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How Marketers and Designers Can Work Together More Efficiently

by Adria Saracino  |  
August 17, 2012

In this article you'll learn...

  • Similarities and differences between marketers and designers.
  • How to minimize conflict and maximize creative output.

Marketing folks and designers have the same goal: well-designed sites and well-executed campaigns that convert viewers into customers. But getting to that goal can be challenging.

To do so, the more analytical, measurement-oriented marketers and the less analytics-oriented designers must navigate the creative process, which can engender fresh, engaging concepts or meander without any regard for time or budget constraints.

Marketers wishing to collaborate more smoothly and effectively with designers and businesses seeking to improve their creative process should start by understanding the ways in which marketers and designers are similar, where their differences lie, and what they can do to minimize conflict and maximize creativity.

Marketers vs. Designers

The truth is marketers and designers have a lot in common. I'd challenge you to find a successful marketer who doesn't use a creative process to develop new and stimulating ideas. Likewise, show me a designer who lacks a deeper understanding of marketing and a drive to attain viewers' eyes, and I'll show you a designer who's soon to be fired.

Their similarities:

  • Shared goals: Marketers and designers both seek a happy client. And what makes clients happy? Well-designed sites and campaigns that convert viewers into customers.
  • Starting with the objective: Both marketers and designers start with the client's objective. They want to know the specific outcome the client seeks as well as the tone of voice desired.
  • Similar questions: The best marketers and designers constantly ask the questions "Why?" and "What if?" They want to know why people fall in love with a brand and what might happen if they tried one strategy, tone, or idea over another.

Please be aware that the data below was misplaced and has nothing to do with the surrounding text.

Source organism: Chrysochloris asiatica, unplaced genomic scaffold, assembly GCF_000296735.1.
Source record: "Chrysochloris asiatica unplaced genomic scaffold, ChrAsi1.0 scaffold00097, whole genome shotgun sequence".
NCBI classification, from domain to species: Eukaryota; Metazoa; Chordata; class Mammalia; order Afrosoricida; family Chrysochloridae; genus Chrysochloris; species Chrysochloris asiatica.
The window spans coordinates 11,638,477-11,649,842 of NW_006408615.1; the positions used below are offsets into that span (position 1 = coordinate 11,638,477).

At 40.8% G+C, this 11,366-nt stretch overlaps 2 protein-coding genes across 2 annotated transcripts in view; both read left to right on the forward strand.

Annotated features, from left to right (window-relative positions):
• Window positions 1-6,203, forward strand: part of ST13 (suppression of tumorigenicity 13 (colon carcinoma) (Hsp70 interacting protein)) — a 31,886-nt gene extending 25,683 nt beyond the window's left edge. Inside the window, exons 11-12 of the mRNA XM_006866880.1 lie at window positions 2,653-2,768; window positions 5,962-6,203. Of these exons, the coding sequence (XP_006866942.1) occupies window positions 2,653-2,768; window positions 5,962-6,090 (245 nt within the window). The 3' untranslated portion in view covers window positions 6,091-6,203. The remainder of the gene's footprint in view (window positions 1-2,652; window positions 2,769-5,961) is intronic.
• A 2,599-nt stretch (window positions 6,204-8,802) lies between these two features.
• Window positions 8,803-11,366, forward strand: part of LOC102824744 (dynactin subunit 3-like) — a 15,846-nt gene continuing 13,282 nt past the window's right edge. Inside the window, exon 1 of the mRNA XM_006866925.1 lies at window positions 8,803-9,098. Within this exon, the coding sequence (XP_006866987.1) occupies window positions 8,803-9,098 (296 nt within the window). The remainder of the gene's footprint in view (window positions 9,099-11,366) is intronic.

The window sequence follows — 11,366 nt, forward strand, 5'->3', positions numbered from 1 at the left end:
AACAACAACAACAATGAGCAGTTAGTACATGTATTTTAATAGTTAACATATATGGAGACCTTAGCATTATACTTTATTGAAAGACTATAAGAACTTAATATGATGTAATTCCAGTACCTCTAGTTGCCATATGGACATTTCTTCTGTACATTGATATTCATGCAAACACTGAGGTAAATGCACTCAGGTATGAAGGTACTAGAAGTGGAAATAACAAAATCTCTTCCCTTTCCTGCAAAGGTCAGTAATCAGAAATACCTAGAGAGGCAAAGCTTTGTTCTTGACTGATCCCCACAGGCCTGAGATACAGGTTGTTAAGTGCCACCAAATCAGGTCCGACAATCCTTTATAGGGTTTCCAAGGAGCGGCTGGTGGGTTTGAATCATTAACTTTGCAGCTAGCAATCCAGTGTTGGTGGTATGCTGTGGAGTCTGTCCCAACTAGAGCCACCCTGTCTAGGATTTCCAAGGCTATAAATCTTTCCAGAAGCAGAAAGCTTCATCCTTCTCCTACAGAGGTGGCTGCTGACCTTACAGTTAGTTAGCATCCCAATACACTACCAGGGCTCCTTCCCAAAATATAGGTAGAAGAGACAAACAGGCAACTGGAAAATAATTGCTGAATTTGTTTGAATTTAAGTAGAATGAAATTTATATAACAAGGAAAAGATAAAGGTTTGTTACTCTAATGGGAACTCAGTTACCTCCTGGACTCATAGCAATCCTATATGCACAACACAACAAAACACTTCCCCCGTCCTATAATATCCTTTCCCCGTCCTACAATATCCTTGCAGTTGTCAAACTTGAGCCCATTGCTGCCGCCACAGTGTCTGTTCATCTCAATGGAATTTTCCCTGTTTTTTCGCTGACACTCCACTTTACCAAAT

• Control of strategy: Not surprisingly, both marketers and designers would prefer to be in charge of a campaign's or project's strategy, creative and otherwise.

Their differences:

  • Measurement: While designers always wants a campaign to be successful, they'll still gain some sense of satisfaction if they know they've put together an aesthetically pleasing, exceptionally creative, boundary-pushing campaign or site, even if it reaches a smaller than desired audience or looks dull on some screens.

    Marketers, on the other hand, tend to be obsessed with measurement, tracking conversions, impressions, rankings—you name it. To increase Google rankings, we want a site to have tight content architecture and superfast load times, even if this means some slight aesthetic sacrifices.
  • Priorities: A marketer's highest priority is getting a message out to the most appropriate and widest audience. We want to know the nitty-gritty details of how every part of a campaign or site performed, and we want results we can put in a report. In contrast, graphic designers tend to immerse themselves in the bigger picture, the concepts that shape a campaign or site.

These differences might seem minimal, but they represent divergent perspectives and passions that can lead to a lot of friction.

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Adria Saracino is a marketer and blogger. When not consulting on business strategy, she's writing about style on her fashion blog, The Emerald Closet.

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  • by Scott Pemberton Fri Aug 17, 2012 via web

    Many good points in this piece. Thanks. Depending on the project, I often include designers at the very beginning of a discussion or brainstorming about creating marketing or editorial materials. Two reasons: 1) They offer a valuable perspective and we often come up with better ideas because of it and 2) when the project does go forward they will understand it much better and everything will go faster and smoother. A deeper understanding on the designer's part is especially valuable when changes must be made.

  • by Adria Saracino Mon Aug 20, 2012 via web

    Thanks Scott! I agree that getting your designers in earlier can really benefit the creative process. We often need to tell clients that creativity is often collaborative, so happy that you're putting that to practice, as we've found there is rarely just one creative guru making all the ideas happen (sorry Don Draper fans :).

    Plus I think a big part of why this is important is it improves the relationship and managing expectations. The designer will say right away if your idea isn't executable, and they can also add directly to the conversation a way to visually represent the information you're trying to get a cross. Designers and marketers are natural partners, so we need to just stopping fight it!

  • by Scott Pemberton Mon Aug 20, 2012 via web

    Ad agencies often team up copywriters and art directors on projects because it works so well. They collaborate so the writers offer design ideas; the ADs copy.

    Thanks again!

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